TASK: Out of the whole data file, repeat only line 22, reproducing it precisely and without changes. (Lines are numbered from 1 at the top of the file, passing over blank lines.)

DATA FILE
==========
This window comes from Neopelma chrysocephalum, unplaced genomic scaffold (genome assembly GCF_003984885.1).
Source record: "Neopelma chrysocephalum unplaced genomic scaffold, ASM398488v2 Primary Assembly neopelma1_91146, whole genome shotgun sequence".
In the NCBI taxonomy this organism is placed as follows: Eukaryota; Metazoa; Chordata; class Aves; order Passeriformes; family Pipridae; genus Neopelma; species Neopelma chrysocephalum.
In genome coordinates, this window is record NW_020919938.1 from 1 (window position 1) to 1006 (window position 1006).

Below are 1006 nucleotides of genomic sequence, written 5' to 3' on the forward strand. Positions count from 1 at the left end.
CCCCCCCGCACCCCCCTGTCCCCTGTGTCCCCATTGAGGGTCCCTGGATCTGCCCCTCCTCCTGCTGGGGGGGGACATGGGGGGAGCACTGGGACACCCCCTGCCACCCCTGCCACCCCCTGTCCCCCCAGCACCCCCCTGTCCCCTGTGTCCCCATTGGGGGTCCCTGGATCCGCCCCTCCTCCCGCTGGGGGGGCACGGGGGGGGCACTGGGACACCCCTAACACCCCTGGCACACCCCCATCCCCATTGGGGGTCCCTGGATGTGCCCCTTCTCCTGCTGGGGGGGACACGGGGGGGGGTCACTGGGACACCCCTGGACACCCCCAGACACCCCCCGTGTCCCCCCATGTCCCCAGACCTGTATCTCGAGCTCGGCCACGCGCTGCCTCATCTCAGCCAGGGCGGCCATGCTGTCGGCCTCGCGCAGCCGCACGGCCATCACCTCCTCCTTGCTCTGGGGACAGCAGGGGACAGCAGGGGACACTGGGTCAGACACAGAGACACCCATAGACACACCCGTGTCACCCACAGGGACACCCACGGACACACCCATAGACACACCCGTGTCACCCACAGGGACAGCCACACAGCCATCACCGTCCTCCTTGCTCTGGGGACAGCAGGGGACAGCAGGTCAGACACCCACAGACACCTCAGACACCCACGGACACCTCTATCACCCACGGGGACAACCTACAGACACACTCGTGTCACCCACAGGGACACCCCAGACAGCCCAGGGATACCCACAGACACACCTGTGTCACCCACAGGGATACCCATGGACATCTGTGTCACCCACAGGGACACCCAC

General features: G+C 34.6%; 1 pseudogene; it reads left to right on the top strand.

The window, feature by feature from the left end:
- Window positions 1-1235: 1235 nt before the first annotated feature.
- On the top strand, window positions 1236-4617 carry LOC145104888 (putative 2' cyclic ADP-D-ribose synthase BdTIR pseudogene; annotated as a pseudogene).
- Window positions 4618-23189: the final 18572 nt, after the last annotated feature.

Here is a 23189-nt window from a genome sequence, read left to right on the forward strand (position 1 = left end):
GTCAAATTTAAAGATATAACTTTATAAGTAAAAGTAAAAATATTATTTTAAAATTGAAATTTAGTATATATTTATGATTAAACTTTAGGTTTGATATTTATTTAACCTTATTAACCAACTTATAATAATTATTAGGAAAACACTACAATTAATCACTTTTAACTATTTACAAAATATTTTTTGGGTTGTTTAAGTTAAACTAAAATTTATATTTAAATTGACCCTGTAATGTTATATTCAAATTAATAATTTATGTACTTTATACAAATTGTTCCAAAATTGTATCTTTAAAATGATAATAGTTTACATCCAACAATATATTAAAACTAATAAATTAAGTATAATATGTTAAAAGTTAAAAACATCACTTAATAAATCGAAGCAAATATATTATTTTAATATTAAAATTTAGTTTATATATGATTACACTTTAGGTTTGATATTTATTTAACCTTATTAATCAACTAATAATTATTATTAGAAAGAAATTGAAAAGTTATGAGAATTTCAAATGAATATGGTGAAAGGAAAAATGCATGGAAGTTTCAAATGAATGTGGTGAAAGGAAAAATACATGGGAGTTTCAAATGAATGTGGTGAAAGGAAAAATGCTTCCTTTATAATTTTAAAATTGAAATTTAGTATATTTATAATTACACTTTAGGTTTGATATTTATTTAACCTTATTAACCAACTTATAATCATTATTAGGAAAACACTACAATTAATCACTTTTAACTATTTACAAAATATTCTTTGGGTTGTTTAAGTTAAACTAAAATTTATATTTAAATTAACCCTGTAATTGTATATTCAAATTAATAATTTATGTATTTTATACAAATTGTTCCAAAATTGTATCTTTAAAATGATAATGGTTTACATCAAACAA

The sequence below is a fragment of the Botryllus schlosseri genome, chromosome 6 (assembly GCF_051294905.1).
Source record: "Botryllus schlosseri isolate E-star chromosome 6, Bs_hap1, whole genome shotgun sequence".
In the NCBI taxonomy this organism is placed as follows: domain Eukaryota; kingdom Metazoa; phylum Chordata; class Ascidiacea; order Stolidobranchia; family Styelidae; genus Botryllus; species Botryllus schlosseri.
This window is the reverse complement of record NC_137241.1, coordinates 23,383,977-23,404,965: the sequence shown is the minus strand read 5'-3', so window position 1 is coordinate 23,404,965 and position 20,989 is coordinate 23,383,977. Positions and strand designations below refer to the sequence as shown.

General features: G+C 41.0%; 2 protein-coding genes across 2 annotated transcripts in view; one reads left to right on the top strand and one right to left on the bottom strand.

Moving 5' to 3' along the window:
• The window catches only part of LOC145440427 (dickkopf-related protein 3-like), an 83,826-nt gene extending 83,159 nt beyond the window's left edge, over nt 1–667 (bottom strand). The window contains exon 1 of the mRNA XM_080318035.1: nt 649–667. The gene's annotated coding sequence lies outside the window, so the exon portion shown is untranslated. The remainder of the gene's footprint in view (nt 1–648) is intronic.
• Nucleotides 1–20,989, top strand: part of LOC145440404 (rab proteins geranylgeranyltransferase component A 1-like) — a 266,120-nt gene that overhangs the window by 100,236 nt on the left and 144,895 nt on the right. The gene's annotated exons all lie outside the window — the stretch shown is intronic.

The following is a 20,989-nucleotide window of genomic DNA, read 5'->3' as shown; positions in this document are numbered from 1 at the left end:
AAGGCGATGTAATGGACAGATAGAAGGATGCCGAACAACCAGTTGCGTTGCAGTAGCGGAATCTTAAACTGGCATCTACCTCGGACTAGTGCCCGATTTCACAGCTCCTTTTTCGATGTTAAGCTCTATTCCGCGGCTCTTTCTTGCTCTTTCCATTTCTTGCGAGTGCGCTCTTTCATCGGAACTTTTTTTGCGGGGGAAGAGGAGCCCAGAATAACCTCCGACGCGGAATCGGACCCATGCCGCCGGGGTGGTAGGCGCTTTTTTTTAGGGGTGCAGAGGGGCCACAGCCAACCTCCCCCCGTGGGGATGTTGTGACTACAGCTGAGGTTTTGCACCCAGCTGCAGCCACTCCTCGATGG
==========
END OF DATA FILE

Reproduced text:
The following is a 20,989-nucleotide window of genomic DNA, read 5'->3' as shown; positions in this document are numbered from 1 at the left end: